WASHINGTON, -- The U.S. military’s top commander in the Pacific is arguing behind closed doors for a more confrontational approach to counter and reverse China’s strategic gains in the South China Sea, appeals that have met resistance from the White House at nearly every turn.
Adm. Harry Harris is proposing a muscular U.S. response to China's island-building that may include launching aircraft and conducting military operations within 12 miles of these man-made islands, as part of an effort to stop what he has called the "Great Wall of Sand" before it extends within 140 miles from the Philippines' capital, sources say.
Harris and his U.S. Pacific Command have been waging a persistent campaign in public and in private over the past several months to raise the profile of China's land grab, accusing China outright in February of militarizing the South China Sea.
But the Obama administration, with just nine months left in office, is looking to work with China on a host of other issues from nuclear non-proliferation to an ambitious trade agenda, experts say, and would prefer not to rock the South China Sea boat, even going so far as to muzzle Harris and other military leaders in the run-up to a security summit.
“They want to get out of office with a minimum of fuss and a maximum of cooperation with China,” said Jerry Hendrix, a retired Navy captain and defense strategy analyst with the Center for a New American Security.
The White House has sought to tamp down on rhetoric from Harris and other military leaders, who are warning that China is consolidating its gains to solidify sovereignty claims to most of the South China Sea.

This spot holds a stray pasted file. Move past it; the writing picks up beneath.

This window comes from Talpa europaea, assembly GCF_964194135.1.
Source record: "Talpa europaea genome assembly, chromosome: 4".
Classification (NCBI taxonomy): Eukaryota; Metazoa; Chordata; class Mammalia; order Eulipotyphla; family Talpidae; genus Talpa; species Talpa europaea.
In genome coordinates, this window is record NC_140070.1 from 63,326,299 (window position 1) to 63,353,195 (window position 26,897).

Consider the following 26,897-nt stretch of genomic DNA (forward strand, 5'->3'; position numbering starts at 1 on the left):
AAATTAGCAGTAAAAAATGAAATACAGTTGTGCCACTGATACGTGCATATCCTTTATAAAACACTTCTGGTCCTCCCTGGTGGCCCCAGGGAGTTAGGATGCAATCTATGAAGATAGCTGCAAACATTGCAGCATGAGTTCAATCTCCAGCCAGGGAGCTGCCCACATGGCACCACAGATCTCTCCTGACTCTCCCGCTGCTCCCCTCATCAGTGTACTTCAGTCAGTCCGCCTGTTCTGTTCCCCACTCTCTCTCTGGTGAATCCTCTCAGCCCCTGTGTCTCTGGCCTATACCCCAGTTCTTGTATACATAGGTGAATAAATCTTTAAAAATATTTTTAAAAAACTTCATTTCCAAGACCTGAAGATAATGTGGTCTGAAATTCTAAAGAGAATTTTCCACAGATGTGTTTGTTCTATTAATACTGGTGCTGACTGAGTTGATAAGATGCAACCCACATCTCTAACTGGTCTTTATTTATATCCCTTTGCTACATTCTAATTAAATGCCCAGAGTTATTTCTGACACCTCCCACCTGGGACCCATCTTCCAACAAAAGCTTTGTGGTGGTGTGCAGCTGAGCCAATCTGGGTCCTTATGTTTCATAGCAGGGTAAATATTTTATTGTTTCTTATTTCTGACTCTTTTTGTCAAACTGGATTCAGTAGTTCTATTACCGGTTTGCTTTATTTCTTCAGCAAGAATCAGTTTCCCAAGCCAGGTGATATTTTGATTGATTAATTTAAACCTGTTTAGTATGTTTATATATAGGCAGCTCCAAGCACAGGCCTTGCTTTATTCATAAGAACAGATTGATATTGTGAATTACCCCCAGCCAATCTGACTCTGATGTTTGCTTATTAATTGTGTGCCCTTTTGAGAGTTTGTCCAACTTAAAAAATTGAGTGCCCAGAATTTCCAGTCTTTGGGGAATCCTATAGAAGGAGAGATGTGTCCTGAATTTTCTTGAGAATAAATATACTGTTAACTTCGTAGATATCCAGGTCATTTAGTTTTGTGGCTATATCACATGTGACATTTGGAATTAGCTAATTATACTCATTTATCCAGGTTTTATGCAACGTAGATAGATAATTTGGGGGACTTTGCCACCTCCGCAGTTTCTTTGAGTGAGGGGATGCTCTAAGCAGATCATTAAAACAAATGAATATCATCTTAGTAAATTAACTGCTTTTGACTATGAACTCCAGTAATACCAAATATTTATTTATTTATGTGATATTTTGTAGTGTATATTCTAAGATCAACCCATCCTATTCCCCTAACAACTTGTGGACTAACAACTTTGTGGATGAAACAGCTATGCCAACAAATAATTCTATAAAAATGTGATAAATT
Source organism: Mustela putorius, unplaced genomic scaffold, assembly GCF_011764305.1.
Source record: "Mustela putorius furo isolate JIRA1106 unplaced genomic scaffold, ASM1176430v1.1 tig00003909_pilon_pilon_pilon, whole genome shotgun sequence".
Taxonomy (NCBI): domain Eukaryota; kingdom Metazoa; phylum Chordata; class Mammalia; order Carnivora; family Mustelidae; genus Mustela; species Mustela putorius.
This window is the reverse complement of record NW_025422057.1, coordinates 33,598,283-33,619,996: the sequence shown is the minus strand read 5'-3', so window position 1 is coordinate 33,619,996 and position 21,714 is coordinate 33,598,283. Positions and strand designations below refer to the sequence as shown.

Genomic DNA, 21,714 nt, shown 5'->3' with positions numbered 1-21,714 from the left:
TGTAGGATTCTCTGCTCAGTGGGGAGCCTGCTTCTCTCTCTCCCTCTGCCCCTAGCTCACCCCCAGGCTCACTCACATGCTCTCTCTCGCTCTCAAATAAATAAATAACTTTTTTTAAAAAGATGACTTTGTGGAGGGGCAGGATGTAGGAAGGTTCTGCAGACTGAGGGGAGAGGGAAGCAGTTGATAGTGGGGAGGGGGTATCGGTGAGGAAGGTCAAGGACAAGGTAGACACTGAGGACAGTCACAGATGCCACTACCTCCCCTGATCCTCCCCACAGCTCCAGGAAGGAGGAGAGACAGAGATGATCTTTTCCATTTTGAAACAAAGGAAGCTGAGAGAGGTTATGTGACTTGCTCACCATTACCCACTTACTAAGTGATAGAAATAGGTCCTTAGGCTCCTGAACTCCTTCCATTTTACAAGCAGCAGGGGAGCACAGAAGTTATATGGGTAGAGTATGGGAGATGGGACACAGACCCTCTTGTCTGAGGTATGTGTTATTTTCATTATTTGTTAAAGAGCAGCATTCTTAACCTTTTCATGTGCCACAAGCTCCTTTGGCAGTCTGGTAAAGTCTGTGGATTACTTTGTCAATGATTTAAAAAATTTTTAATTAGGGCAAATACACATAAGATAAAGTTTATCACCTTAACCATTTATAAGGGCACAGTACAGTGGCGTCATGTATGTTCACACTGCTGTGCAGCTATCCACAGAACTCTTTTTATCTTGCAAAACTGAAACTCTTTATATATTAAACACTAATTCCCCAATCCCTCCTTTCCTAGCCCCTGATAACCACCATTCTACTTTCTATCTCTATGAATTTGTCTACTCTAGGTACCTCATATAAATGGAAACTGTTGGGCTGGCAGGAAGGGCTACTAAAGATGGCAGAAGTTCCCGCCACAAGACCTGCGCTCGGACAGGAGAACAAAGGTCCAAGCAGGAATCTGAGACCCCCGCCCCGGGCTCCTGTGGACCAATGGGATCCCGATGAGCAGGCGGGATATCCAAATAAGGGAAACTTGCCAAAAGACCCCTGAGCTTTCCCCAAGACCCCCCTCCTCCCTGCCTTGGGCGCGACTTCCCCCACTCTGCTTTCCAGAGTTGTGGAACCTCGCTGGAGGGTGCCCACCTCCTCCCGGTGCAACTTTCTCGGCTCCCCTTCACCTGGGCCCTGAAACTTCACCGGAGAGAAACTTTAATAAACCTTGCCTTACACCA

National Security Adviser Susan Rice imposed a gag order on military leaders over the disputed South China Sea in the weeks running up to the last week's high-level nuclear summit, according to two defense officials who asked for anonymity to discuss policy deliberations. China's president, Xi Jinping, attended the summit, held in Washington, and met privately with President Obama.
The order was part of the notes from a March 18 National Security Council meeting and included a request from Rice to avoid public comments on China's recent actions in the South China Sea, said a defense official familiar with the meeting readout.
In issuing the gag order, Rice intended to give Presidents Obama and Xi Jinping "maximum political maneuvering space" during their one-on-one meeting during the global Nuclear Summit held March 31 through April 1, the official said.
“Sometimes it’s OK to talk about the facts and point out what China is doing, and other times it's not,” the official familiar with the memo said. “Meanwhile, the Chinese have been absolutely consistent in their messaging.”
The NSC dictum has had a “chilling effect” within the Pentagon that discouraged leaders from talking publicly about the South China Sea at all, even beyond the presidential summit, according to a second defense official familiar with operational planning. Push-back from the NSC has become normal in cases where it thinks leaders have crossed the line into baiting the Chinese into hard-line positions, sources said.
Military leaders interpreted this as an order to stay silent on China's assertive moves to control most of the South China Sea, said both defense officials, prompting concern that the paltry U.S. response may embolden the Chinese and worry U.S. allies in the region, like Japan and the Philippines, who feel bullied.
U.S. Navy Admiral Harry B Harris, left, United States Pacific Command to the Philippines Commander (USPACOM), and Philippine Armed Forces Chief Gen. Hernando Iriberri, salute during welcoming ceremony at the armed forces headquarters at suburban Quezon city northeast of Manila, Philippines Wednesday, Aug. 26, 2015.